Attention to feared stimuli is believed to facilitate the process of exposure-based fear reduction. However, researchers have disagreed about the importance of cognitive focus during exposure and empirical investigations have yielded inconsistent results. This study was an attempt to clarify the role of visual and cognitive attention to feared stimuli during exposure. Seventy-two spider-fearful participants focused visually on either a fear- relevant or irrelevant stimulus, while also focusing cognitively on either of these stimuli during a brief exposure session. Participants who processed fear-relevant information visually and cognitively showed the most efficient and greatest reduction on behavioral approach task ratings than the other three groups, whose patterns of reduction were highly similar. The group that focused on fear-relevant information in both modalities also reported a significantly greater degree of perceived fear reduction than the other three groups.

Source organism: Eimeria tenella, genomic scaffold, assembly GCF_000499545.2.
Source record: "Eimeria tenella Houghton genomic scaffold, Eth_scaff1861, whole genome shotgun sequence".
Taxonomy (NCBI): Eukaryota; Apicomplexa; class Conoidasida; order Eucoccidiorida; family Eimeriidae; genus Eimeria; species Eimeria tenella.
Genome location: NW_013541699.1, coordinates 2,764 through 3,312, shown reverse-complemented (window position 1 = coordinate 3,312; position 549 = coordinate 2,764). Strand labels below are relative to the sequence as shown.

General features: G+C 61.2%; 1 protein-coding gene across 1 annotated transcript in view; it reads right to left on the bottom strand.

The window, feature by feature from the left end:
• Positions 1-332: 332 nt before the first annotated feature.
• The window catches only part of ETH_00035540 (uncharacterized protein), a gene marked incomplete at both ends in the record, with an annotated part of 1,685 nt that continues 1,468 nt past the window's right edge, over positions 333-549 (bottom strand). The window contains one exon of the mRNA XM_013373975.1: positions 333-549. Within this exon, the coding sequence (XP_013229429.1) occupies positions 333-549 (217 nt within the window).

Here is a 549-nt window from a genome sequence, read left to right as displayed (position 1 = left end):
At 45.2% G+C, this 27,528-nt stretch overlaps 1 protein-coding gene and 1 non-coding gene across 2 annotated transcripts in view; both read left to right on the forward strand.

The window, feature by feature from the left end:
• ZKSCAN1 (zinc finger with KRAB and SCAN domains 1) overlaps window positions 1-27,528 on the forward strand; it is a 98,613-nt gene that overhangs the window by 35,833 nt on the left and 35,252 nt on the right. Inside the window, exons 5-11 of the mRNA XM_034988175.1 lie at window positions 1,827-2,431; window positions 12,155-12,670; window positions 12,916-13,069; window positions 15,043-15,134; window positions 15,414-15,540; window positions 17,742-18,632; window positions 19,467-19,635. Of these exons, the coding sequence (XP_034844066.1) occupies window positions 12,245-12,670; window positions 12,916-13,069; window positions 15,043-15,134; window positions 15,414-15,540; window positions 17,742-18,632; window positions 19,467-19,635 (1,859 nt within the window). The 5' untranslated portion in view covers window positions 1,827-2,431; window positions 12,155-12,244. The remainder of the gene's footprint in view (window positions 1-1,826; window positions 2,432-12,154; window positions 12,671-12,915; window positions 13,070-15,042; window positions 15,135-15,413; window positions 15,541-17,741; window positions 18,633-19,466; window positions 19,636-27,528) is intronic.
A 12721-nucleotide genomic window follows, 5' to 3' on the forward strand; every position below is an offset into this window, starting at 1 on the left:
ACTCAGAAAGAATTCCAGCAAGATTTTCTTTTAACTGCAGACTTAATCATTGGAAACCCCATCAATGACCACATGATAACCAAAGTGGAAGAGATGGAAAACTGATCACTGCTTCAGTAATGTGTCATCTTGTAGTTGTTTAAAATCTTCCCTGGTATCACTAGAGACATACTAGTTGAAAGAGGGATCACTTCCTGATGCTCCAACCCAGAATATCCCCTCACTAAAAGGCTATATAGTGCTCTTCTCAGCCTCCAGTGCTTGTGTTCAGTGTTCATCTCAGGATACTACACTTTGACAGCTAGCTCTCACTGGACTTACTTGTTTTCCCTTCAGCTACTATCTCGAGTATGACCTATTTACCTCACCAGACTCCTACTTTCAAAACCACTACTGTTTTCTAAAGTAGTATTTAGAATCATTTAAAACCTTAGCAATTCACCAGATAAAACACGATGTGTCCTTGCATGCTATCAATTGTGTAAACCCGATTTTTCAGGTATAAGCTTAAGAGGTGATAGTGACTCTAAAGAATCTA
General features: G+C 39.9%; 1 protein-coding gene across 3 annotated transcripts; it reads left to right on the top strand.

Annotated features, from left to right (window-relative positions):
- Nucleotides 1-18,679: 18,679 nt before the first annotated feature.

ASJC Scopus subject areas
- Clinical Psychology